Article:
Reasons for specifying the concrete types of function arguments in Julia

In many QuantEcon lectures of Julia, arguments of methods is specified as a concrete type such as Float64 or Int64.

Why don’t they accept abstract type?

As at the end of this section writes, there is no loss in performance by doing so.

It seems to me that writing functions with abstract type makes the program robust to the case where some values are extremely large.

Thanks for the suggestions @Shunsuke-Hori. It’s a good idea to debate this. Can you give us a particular example from one of the lectures to discuss?

Yes @Shunsuke-Hori, you are exactly right about it not impacting performance at all.

If you could provide an example like @john.stachurski recommended we could have a more pointed discussion.

Thank you @john.stachurski and @spencer.lyon .

I realize that most type specifications for function arguments are used with type definitions.

As far as I understand, specifying the types of the element improves performance and given that the types of the elements in the definition are specified, other function arguments which affect these elements should be specified in the same way.

However, how about this case from “An Introduction to Asset Pricing”?

Does zeta or p_s needs to be Float64? I don’t think it’s necessary (although the benefit from using abstract type must be negligible)

I don’t have a strong opinion in either direction. I like simple code, and the Float64 type on zeta could be omitted, in, say, this function

function consol_price(ap::AssetPriceModel, zeta::Float64)
    # == Simplify names, set up matrices  == #
    beta, gamma, P, y = ap.beta, ap.gamma,,
    y = reshape(y, 1, ap.n)
    M = P .* ap.g(y).^(- gamma)

    # == Make sure that a unique solution exists == #
    test_stability(ap, M)

    # == Compute price == #
    I = eye(ap.n)
    Ones = ones(ap.n)
    p = (I - beta * M) \ ( beta * zeta * M * Ones)

    return p

On the other hand, having the type specified tells me immediately that zeta is a scalar, which is useful.

I don’t think there is a “right” answer here. @spencer.lyon Do you have a stronger opinion?

I think more what @Shunsuke-Hori had in mind was the following

function consol_price(ap::AssetPriceModel, zeta::AbstractFloat)
    # ^^^ Note zeta is an AbstractFloat now rather than Float64
    return p

I don’t think switches like this should have any performance impact – The dispatch will just compile versions of the function for each concrete type of AbstractFloat the first time that version is called.

@cc7768 Yes, that’s what I have in my mind.

Regarding the point @john.stachurski notes, AbstractFloat still tells us that it is a scalar

Everything said here is correct. Abstract type parameters to not impact performance in any way, they just make restrictions a bit looser for dispatch.

I’m totally happy accepting changes like this to any of QuantEcon.jl, QuantEcon.applications, or the lectures.

The main reasons we ended up where we did is that (1) at the time that I wrote the code, I didn’t fully understand how abstract types work with the compiler and (2) on my machine Float64 is the default type for something like 1.0, so I typed that because it was easy and just works most of the time.

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Is there a reason why you don’t go all of the way and just duck-type? Or at least explain duck typing? The amount of strict typing on the functions that I see in the examples is usually what I would think of as not proper Julia code, or at least not proper generic coding.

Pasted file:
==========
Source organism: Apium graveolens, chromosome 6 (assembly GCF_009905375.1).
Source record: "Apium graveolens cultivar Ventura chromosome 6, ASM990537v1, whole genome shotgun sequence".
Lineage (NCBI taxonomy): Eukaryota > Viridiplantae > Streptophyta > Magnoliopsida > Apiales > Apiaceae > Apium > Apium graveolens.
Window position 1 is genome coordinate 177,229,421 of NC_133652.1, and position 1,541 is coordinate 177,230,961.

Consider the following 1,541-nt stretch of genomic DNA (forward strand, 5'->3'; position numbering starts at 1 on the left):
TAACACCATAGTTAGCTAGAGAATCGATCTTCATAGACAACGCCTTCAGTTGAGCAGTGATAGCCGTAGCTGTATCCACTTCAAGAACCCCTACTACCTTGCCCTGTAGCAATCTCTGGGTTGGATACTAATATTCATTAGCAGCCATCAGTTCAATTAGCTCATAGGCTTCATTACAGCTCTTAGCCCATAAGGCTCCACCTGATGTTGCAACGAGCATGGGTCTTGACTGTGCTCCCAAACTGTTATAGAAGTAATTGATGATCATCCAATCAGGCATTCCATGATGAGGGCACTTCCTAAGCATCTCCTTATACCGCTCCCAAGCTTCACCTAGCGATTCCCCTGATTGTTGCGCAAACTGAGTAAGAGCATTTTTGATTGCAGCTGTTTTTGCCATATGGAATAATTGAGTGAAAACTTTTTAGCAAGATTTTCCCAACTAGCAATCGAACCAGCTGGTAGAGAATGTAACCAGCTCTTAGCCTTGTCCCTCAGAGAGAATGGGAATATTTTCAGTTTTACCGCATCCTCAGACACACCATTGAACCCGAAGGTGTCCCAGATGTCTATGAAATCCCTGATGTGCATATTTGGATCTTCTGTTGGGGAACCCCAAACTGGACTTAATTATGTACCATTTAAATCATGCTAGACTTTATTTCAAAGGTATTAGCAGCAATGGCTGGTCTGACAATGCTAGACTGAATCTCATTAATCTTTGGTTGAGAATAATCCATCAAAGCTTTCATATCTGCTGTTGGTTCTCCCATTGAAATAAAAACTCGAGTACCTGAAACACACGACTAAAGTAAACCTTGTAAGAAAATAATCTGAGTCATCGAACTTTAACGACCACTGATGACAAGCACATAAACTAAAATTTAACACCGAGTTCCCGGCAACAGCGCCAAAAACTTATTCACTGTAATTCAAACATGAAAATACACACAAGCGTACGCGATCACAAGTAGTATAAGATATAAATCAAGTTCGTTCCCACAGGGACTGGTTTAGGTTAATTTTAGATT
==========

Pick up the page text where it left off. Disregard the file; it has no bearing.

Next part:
It probably wouldn’t hurt to explain what duck-typing is, but many of the people in our target audience are probably already in the habit of doing so because of previous experience in Python or Matlab. @john.stachurski might have opinions about why (or why not) it would be useful to discuss in the lectures.

A couple of the reasons I think it can be beneficial to be specific about the argument types are:

  1. Specifying the type of the inputs serves a similar purpose to documentation. If a function is poorly documented then I can at least get an idea of how it is supposed to be used by looking at what its inputs are – Though I think the QE team has done a reasonable job keeping up with our documentation. Relatedly, it prevents people from passing things that we don’t want them to pass… If a function accepts a scalar (like in the consol_price example above) then we ensure that they run into an error as early as possible. I have found that having the type information helps me understand code that I wrote months earlier.
  2. The other benefit is multiple dispatch.

In my eyes, the benefit of typing the arguments often outweighs the cost. Though it is entirely possible that we occasionally take this too far. @spencer.lyon may have additional opinions about this.

@ChrisRackauckas Thanks a lot for your very helpful comment.

I agree with @cc7768 that, in some instances, it’s nice to have type information. At the same time, I like simplicity and readability, so duck typing is also attractive.

Here are some rules I propose:

Point 1: Methods with at least one argument typed should have all arguments typed.

There’s no hard and fast reason for this but typing just some arguments feels odd. For example,

function consol_price(ap::AssetPriceModel, zeta)
    # ^^^ Note zeta is not typed
    return p

seems less “symmetric” than

function consol_price(ap::AssetPriceModel, zeta::AbstractFloat)
    # ^^^ Note zeta is an AbstractFloat now rather than Float64
    return p

Point 2: It appears that we’ve been too heavy with concrete types inside method definitions.

Example: Sometimes arguments are required to be Float64s in the code when they could very well be integers in the model. Let’s shift to Real in this setting.

Backing off from some of these strict types would seem to address @ChrisRackauckas’s criticism.

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